It is basically, a Bengali version of sweet crepes. Patishapta is one of the most delicious Bengali sweets and is loved by kids and adults alike.

  • Bhapa Doi

Doi, in Bengali language means curd or yoghurt. This is one of the sweets of Bengal that is made by blending yoghurt and condensed milk, which is then steamed. Though it looks like a pudding and has a panna cotta like texture, it does not contain gelatine or any other setting agent. 

It is cool, refreshing, and delicious. It is one of the best Bengali sweets that you can enjoy straight out from the refrigerator. Have one spoonful of this delightfully sweet, and you cannot stop yourself from going for a second helping, we bet!

  • Nolen Gurer Paayesh

‘Gur’ is jaggery in Bengali, and Nolen Gurer Paayesh is a famous Bengali sweet that is made on all special occasions, be it a festival or a family function. This dish is made by boiling aromatic basmati rice in milk and is mixed with palm jaggery until the jaggery melts completely and a thick concoction is left behind. 

It can be served cold or hot with garnishes of nuts. When you are in Bengal, you must definitely try this sweet, a bowl of pure bliss!

Also Read: Craving Bengali Food? Head to These Club Mahindra Resorts

  • Mishti Doi

Mishti Doi is a traditional Bengali dessert adored for its creamy and sweet taste. This is another of the Bangla sweets that is made with yoghurt. This delightful delicacy is made by fermenting sweetened milk, resulting in a thick and luscious yoghurt. 

Served chilled and often presented in earthen pots, Mishti Doi boasts a unique flavour that blends the sweetness of caramelized sugar with the tanginess of yoghurt. It is a beloved sweet treat enjoyed on various occasions and reflects the rich cultural heritage of Bengal's culinary delights.

  • Cham Cham

Cham Cham, also known as Chom chom or Chum Chum, is a famous Bengali sweet. Made from fresh chhena (cottage cheese), the oval-shaped dumplings are cooked in a sugar syrup infused with cardamom or saffron for added flavour.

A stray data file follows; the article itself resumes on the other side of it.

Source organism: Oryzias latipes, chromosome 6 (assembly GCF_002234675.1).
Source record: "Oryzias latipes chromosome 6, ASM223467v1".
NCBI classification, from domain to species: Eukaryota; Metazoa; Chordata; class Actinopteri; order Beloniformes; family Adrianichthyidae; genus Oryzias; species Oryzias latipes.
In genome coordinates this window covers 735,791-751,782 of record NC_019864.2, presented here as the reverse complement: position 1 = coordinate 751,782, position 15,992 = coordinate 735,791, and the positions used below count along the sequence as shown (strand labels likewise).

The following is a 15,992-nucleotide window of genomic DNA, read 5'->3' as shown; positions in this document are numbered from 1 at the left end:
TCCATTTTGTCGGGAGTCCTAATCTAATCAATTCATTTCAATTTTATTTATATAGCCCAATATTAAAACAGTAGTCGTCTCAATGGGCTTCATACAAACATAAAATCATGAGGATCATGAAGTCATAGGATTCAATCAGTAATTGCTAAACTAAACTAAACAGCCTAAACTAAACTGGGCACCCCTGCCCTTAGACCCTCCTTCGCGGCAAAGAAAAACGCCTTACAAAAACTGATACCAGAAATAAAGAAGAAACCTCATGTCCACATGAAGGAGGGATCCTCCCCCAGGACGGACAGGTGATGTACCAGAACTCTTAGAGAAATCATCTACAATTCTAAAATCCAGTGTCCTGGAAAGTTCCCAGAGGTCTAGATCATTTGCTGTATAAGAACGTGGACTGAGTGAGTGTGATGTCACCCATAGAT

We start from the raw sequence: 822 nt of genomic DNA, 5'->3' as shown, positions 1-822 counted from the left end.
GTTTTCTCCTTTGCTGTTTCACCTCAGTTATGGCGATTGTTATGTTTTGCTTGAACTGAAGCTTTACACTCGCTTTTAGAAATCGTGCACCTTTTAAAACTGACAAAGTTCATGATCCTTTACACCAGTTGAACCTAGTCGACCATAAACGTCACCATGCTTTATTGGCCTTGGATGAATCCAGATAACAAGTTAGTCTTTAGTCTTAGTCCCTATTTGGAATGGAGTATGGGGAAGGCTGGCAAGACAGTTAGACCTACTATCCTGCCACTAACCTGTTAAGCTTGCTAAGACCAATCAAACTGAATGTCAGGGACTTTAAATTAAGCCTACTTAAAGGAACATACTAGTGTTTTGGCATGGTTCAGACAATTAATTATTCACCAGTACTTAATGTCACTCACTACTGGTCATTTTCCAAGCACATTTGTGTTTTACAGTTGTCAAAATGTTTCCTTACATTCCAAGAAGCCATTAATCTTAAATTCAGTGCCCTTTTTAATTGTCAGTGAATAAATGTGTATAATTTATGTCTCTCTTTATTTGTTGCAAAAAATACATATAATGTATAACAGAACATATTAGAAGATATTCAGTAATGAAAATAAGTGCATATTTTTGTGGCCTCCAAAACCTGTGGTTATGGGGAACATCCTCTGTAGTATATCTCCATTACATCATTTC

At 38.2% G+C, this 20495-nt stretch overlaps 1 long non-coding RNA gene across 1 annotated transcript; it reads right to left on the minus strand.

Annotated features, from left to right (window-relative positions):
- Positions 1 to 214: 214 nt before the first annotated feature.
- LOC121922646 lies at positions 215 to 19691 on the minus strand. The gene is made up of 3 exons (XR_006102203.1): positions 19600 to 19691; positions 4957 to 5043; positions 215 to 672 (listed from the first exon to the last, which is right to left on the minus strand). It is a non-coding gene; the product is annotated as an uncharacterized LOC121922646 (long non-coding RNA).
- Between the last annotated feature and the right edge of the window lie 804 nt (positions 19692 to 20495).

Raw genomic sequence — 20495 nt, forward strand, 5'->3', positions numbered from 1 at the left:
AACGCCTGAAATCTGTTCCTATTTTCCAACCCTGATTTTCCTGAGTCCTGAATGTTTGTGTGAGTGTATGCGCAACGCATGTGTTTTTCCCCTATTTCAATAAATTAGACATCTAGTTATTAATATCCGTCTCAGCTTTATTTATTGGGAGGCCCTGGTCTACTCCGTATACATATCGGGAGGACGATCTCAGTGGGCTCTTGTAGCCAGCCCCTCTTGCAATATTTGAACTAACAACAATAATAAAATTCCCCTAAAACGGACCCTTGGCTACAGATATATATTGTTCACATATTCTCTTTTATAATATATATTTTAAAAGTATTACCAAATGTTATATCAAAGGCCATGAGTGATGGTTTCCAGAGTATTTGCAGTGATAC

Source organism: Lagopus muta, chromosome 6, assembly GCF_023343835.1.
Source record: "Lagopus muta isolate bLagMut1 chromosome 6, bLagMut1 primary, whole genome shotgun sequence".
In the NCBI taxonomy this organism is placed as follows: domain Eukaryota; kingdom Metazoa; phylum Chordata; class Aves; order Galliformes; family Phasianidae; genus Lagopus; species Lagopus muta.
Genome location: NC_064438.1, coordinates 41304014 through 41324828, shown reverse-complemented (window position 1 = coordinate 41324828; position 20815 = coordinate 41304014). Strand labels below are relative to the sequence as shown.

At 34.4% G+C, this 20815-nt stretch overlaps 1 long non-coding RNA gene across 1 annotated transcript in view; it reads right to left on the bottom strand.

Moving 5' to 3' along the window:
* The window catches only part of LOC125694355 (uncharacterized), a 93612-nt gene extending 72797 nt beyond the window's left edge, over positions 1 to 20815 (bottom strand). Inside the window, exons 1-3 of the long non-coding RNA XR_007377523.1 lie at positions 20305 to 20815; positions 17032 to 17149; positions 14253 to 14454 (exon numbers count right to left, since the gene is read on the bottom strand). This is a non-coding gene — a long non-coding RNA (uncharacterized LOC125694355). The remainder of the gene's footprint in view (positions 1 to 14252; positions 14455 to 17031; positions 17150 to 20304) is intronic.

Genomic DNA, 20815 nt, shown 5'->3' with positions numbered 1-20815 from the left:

After cooking, these authentic Bengali sweets are often rolled in grated coconut, enhancing the texture and taste. Cham Cham's soft and spongy consistency, combined with its delightful sweetness, makes it a favourite at festivals to celebrate and sweet shops across India, showcasing the charm of Bengali desserts.

  • Rasmalai

Rasmalai, a beloved Indian dessert, hails from Bengal and holds a special place in the hearts of sweet enthusiasts. It consists of soft chhena (cottage cheese) dumplings, known as ‘malai,’ soaked in a creamy and flavoured milk syrup, often infused with cardamom or rose water. 

Garnished with chopped nuts and saffron, this famous Bengali sweet offers a delightful blend of textures and tastes, creating a rich and indulgent treat. Served chilled, it is a delightful finale to any meal and a cherished part of Indian sweet culture.

  • Pantua

Pantua is a delectable Bengali sweet closely related to Gulab Jamun but with its distinct characteristics. Made from kneaded chhena, the dough is shaped into small balls, deep-fried until golden brown, and then soaked in sugar syrup infused with cardamom or saffron. 

The result is a melt-in-your-mouth Bengali sweet with a slight crunch on the outside and a soft, syrupy interior. Pantua is a beloved sweet, often served during festivals, celebrations, and joyous occasions, celebrating the rich culinary heritage of Bengal.

Also Read: A Quick Vegetarian Meat aka Dhokar Dalna Recipe for you to Try


  • Malpua

Malpua, a sweet pancake bathed in sugary goodness and crafted from a mix of flour, sugar, and coconut, stands out as a beloved treat. Its popularity extends beyond Bengal, making it a cherished delight in various regions of North India and Odisha, securing its place in the heart of the Bengali sweets list.


  • Payesh


The list of sweets of Bengal is complete without Payesh. This tasty Bengali dessert has a thick, creamy texture and is made with milk, rice, sugar, ghee, and spices like cardamom and bay leaf, along with dry fruits and nuts. There are different versions, including gurer payesh with jaggery and chhenar payesh with chhena.


  • Amriti


Named after Amrita, which translates to 'manna' or the food of the gods, the amrita lives up to its divine inspiration. Resembling a jalebi, this Bangla sweet is crafted into spirals with decorative curlicues along the edges. Prepared from ground dal, sugar, and cardamom, the mixture is delicately fried in ghee, creating a delectable treat.


  • Joynogor-er Moa/ Jaynagarer Moa


Moa, a delightful treat in the realm of Bangla sweets, is a flavorful dry mix crafted from jaggery, puffed rice, and ghee, skillfully moulded into delightful round balls. For an exquisite taste, indulge in the seasonal Joynagar-er Moa, celebrated as one of the most delicious offerings in Bengali sweets. This special variant is enriched with an array of dry fruits and nuts, enhancing its delectable charm. Moa can be prepared using either 'muri' or 'Khoi' for a delightful culinary experience.


  • Mihidana


Mihidana, the minuscule relative of boondi, is crafted from a blend of powdered rice, flour, and saffron mixed with water. The resulting mixture is poured through a sieve-like ladle and deep-fried, creating tiny, crispy particles. These delicate nuggets of fried delight are subsequently immersed in sugar syrup, allowing them to absorb the sweetness before being drained.


  • Sar Bhaja/Shor Bhaja